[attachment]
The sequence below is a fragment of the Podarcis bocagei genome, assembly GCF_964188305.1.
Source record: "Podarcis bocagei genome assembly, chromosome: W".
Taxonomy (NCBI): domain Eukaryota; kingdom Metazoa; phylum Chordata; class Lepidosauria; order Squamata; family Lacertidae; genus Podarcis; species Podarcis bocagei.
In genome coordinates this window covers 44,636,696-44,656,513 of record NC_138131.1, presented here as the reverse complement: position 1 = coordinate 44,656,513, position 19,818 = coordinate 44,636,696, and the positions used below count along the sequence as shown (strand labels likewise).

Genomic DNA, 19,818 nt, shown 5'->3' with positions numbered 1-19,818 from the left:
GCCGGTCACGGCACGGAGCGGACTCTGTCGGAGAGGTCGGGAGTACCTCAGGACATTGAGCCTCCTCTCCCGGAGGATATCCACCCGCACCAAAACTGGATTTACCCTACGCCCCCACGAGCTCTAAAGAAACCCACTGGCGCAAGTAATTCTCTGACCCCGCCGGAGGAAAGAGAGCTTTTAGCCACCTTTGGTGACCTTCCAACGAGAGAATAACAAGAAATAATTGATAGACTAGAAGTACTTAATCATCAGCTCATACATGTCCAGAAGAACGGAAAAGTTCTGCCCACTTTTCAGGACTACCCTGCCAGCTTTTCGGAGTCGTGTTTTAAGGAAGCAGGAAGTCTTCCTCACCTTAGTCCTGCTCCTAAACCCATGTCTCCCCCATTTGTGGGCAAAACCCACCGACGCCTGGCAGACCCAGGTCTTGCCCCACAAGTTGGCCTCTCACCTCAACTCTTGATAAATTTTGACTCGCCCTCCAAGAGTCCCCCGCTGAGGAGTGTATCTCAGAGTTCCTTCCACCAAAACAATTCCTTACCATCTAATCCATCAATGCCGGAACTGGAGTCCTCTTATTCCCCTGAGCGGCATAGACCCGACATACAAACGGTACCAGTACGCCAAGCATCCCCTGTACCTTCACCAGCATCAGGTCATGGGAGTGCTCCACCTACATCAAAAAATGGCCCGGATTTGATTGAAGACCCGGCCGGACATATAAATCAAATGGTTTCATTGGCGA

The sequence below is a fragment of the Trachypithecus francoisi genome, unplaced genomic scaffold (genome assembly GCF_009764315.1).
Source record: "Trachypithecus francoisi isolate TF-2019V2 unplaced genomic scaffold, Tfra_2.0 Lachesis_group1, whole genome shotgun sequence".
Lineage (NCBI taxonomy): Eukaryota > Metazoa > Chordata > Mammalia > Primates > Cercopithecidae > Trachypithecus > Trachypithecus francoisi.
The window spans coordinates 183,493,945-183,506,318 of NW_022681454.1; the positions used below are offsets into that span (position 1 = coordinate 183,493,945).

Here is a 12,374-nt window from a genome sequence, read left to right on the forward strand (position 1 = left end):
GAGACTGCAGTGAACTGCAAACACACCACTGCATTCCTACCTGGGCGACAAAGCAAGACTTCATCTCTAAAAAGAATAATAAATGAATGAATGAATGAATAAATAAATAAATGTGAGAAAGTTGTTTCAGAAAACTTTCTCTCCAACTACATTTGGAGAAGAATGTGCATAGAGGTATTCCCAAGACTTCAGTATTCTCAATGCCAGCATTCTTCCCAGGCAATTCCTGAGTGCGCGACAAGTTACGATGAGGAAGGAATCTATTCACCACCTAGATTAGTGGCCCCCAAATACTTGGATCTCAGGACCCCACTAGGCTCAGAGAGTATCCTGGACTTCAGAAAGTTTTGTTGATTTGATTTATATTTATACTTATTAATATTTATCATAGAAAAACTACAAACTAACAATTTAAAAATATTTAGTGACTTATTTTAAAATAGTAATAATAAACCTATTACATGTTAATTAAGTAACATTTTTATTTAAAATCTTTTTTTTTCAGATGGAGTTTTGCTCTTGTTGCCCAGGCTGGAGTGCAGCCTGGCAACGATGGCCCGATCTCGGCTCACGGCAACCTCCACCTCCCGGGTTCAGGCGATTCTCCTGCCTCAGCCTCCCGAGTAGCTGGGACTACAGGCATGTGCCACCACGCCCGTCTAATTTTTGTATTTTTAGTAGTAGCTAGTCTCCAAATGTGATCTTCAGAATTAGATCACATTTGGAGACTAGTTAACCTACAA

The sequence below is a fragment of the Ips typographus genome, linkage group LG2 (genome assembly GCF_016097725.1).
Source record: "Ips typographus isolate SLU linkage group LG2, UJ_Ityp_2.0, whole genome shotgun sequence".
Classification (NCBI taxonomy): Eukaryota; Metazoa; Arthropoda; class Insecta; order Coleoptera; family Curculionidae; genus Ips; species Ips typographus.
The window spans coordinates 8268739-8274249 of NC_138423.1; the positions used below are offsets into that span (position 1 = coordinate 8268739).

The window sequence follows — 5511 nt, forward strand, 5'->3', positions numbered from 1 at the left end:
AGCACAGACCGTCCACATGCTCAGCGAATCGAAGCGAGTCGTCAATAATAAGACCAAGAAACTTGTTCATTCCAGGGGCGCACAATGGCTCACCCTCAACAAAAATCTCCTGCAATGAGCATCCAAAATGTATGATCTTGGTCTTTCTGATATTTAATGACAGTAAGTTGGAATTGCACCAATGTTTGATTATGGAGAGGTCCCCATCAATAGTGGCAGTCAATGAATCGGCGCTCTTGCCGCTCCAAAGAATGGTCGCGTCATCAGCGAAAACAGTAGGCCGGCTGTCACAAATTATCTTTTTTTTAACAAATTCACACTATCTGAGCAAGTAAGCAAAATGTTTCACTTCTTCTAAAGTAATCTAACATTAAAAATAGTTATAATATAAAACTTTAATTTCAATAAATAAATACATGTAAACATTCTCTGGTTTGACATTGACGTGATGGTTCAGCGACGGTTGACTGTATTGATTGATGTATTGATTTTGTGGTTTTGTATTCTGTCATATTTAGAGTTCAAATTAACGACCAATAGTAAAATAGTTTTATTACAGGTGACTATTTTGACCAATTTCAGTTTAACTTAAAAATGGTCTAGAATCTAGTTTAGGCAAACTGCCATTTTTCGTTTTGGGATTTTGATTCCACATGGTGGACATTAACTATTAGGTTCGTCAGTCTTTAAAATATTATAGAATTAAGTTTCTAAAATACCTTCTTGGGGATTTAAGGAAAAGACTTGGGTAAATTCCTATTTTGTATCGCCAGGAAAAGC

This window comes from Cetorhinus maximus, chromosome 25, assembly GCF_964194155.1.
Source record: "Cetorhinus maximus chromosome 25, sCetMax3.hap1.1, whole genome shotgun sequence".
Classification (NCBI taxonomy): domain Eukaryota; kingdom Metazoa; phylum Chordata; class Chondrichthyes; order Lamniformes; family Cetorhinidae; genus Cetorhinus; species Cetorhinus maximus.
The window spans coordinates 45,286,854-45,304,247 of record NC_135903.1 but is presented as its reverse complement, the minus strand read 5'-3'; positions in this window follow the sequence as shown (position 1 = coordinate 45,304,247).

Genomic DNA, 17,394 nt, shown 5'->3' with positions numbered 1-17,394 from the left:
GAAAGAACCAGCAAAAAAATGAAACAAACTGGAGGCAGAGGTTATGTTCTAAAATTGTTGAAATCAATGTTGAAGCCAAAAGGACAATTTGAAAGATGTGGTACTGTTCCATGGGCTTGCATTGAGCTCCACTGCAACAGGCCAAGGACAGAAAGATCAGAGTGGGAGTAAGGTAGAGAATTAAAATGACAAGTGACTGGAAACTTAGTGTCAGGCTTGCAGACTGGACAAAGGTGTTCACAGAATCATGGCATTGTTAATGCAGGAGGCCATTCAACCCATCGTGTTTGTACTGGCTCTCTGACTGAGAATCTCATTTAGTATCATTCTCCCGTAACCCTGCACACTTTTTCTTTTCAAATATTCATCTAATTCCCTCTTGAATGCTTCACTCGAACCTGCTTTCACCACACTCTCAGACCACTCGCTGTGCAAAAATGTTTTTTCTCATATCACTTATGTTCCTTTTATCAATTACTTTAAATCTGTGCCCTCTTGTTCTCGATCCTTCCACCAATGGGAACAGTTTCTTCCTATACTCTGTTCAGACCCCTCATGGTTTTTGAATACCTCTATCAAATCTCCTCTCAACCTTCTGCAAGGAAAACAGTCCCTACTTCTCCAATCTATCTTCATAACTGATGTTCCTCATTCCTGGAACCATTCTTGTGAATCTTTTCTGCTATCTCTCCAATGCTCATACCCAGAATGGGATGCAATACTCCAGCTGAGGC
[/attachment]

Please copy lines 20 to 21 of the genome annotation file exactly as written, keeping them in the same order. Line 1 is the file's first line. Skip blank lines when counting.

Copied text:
Source record: "Cetorhinus maximus chromosome 25, sCetMax3.hap1.1, whole genome shotgun sequence".
Classification (NCBI taxonomy): domain Eukaryota; kingdom Metazoa; phylum Chordata; class Chondrichthyes; order Lamniformes; family Cetorhinidae; genus Cetorhinus; species Cetorhinus maximus.